Sign up to gain exclusive access to email subscriptions, event invitations, competitions, giveaways, and much more.
The Bring Your Own Device (BYOD) movement affects everyone at a company, from CEO on down to the hourly worker. Here are 10 of the most common worker types taking shape in the new BYOD workplace.
Here are the most common worker types taking shape in the new BYOD workplace…
If there's one class of workers to blame for the BYOD phenomenon, it's the Millennials pouring into the workforce. They put the pressure on management to allow them to use their own mobile devices on the job, not some antiquated corporate-issued BlackBerry. That's so 2006. They want to work odd hours and over weekends. They actually want their business lives and personal lives to blend.
Like Sheldon Cooper on the Big Bang Theory, most techies shake their heads derisively at so-called Apple Geniuses and overly simplistic iPhones and iPads. They've found a friend in Android. With BYOD in place, Android has allowed even the geeks to embrace consumer tech. Android offers the openness that techies crave, and also serves up some pretty cool apps for monitoring systems remotely and other IT job functions.
CEOs have a hallowed place in the BYOD world. Whatever they want to use, they get to use – and IT needs to make it happen, captain! Whether it's the iPhone and iPad on the day after launch, the ill-fated HP Touchpad, or even a throwback device a la Google Chairman Eric Schmidt still using a BlackBerry, the birthplace of BYOD has been in the corner office.
The Older Generation
BYOD isn't for everyone, but that hasn't stopped some companies from mandating the policy across the workforce. Half of employers will require employees to supply their own device for work purposes by 2017, says a Gartner survey of CIOs. Pity the worker who doesn't want to put up the cash for a fancy mobile device, sign over privacy rights, and then be expected to surf social networks for support when things go wrong. Yeah, I'm speaking to you, dad.
Who loves the iPhone and iPad? Salespeople, of course. They like to keep things simple, love to give dynamic presentations, and hate typing on keyboards. They also like to blend their personal and work lives. Sure, I'm stereotyping – but tell me I'm wrong. The mobile iPad with its bold Retina display was simply made for salespeople in the workplace. If you're still carrying around binders of paper to show potential customers, then you're this generation's Willy Loman.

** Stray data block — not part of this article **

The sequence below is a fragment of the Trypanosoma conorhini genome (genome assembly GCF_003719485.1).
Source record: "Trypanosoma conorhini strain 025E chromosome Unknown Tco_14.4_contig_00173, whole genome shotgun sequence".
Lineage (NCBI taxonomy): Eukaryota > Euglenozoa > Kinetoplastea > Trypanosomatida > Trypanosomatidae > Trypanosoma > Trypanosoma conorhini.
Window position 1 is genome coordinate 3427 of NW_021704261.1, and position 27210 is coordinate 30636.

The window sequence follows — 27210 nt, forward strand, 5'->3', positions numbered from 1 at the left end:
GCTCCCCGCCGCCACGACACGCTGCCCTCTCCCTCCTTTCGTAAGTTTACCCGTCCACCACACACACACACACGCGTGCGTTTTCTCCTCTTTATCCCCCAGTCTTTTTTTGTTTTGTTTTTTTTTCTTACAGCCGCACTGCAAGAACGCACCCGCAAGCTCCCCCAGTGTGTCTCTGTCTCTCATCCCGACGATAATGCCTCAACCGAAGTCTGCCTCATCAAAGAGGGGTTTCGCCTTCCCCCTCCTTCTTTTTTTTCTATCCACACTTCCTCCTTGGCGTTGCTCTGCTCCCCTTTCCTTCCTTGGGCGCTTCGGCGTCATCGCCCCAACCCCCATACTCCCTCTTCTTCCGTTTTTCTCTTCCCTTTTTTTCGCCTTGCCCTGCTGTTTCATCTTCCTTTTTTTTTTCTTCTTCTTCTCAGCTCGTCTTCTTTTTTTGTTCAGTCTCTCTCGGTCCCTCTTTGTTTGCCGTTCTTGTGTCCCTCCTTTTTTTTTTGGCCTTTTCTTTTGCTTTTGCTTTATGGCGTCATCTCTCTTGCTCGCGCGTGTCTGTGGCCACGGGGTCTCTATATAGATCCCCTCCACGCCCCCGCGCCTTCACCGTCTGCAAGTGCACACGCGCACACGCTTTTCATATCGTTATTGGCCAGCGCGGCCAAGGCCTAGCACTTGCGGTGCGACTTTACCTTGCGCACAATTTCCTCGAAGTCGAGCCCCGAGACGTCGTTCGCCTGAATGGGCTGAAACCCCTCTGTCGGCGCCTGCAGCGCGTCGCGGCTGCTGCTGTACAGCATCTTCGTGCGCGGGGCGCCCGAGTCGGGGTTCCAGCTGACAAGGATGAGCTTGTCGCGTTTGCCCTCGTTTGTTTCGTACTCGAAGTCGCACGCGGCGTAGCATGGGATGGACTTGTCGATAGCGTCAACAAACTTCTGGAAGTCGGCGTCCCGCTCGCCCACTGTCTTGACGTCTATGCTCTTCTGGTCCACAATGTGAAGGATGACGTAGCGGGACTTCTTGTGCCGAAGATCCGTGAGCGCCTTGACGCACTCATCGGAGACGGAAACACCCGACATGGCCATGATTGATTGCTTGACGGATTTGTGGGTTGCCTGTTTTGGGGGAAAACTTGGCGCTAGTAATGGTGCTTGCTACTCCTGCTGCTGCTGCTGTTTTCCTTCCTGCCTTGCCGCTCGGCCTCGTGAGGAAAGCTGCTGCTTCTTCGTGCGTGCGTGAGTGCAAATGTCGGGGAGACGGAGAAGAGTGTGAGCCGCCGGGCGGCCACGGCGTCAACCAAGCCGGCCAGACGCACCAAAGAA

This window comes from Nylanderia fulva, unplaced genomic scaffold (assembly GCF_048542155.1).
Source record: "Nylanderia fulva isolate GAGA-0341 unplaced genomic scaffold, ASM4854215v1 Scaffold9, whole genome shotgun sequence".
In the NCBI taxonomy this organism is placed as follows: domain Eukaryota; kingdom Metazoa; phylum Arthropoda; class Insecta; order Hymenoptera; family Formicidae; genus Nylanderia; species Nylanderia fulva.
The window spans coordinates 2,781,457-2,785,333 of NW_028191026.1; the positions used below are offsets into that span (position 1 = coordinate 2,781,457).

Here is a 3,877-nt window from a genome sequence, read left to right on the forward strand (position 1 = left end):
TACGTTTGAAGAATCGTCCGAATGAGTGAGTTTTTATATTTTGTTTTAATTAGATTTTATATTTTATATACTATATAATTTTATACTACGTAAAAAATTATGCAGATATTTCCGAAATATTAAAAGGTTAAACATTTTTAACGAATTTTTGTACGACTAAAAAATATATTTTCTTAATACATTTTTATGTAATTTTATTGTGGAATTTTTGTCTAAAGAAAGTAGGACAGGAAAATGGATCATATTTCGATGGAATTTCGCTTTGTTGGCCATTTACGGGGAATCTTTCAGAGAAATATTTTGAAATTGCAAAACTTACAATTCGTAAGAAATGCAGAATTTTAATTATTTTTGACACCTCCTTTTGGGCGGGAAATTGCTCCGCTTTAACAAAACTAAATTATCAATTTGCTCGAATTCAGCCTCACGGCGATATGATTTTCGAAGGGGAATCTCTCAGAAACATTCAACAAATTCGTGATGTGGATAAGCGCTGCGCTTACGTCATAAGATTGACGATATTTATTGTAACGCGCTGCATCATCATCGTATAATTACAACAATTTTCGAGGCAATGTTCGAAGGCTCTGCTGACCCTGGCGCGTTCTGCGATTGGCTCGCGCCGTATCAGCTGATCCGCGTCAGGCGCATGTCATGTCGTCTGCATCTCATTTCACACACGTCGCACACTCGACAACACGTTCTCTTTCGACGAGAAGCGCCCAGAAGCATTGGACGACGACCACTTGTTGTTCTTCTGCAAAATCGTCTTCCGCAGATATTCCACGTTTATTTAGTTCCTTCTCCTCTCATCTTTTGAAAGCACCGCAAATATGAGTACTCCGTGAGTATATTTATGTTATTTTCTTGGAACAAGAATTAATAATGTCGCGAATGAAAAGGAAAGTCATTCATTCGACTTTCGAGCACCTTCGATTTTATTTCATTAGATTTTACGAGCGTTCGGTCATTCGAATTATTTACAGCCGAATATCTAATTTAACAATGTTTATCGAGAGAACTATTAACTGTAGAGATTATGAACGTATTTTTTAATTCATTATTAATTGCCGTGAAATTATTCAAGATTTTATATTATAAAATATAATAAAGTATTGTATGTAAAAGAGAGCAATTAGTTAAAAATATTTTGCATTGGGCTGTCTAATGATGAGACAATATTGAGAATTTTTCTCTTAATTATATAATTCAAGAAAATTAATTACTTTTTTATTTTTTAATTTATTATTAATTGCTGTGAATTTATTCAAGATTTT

The Hourly Workers
Entry-level and hourly workers have much to gain from BYOD, many of whom don't qualify for a corporate-issued device. Now they can tap into the power of personal mobile technology to do their jobs. It's a freedom they've never had before. Great, right? Well, BYOD also opens the doors to work outside of defined work hours, in the form of work-related email and text messages bombarding hourly workers after they have punched out. Expect a slew of lawsuits on unpaid overtime.
The Chronic Complainers
Every workforce has complainers. Nothing is ever good enough, and BYOD is no exception. BYOD was trumpeted by complainers who wanted to use their own devices instead of a corporate-issued relic. They complained about having to carry around two devices all the time. Now that BYOD has arrived, they're still complaining. This time, it's about expectations of privacy, BYOD mandates, security controls put on personal devices, and policies chock full of legal jargon.
The Social Networkers
Social networking addicts love BYOD. It makes social networking easier to do at work. In fact, a company's top concern with BYOD is that it will lead to less productive workers. Some companies even ban the Facebook app and others at work. Check out the 10 Popular iPhone Apps – Blacklisted! On a related note, companies also better not infringe on an employee's right to social media privacy in a BYOD policy.
The Bad Employees
In the wrong hands, BYOD can be disastrous. Practically every company has disgruntled employees ready to jump ship and take confidential corporate data with them. BYOD's mobile and personal nature makes it easier for a malicious employee to steal stuff and hide it in a consumer cloud storage service. Bad, bad employee!
At the center of the BYOD stage stands the CIO, and he's sweating from the hot spotlight. It's his job to make BYOD work for everyone, starting with drafting a policy that strikes a balance between employee privacy rights and a company's right to monitor, access, review and disclose company data. He must stitch together a brave new world with mobile device management software, social support networks in lieu of traditional help desks, security tools, multiple device expertise, enterprise app stores and more, all while working closely with HR, finance, legal and business units. Good luck.
Emerging Leaders 2018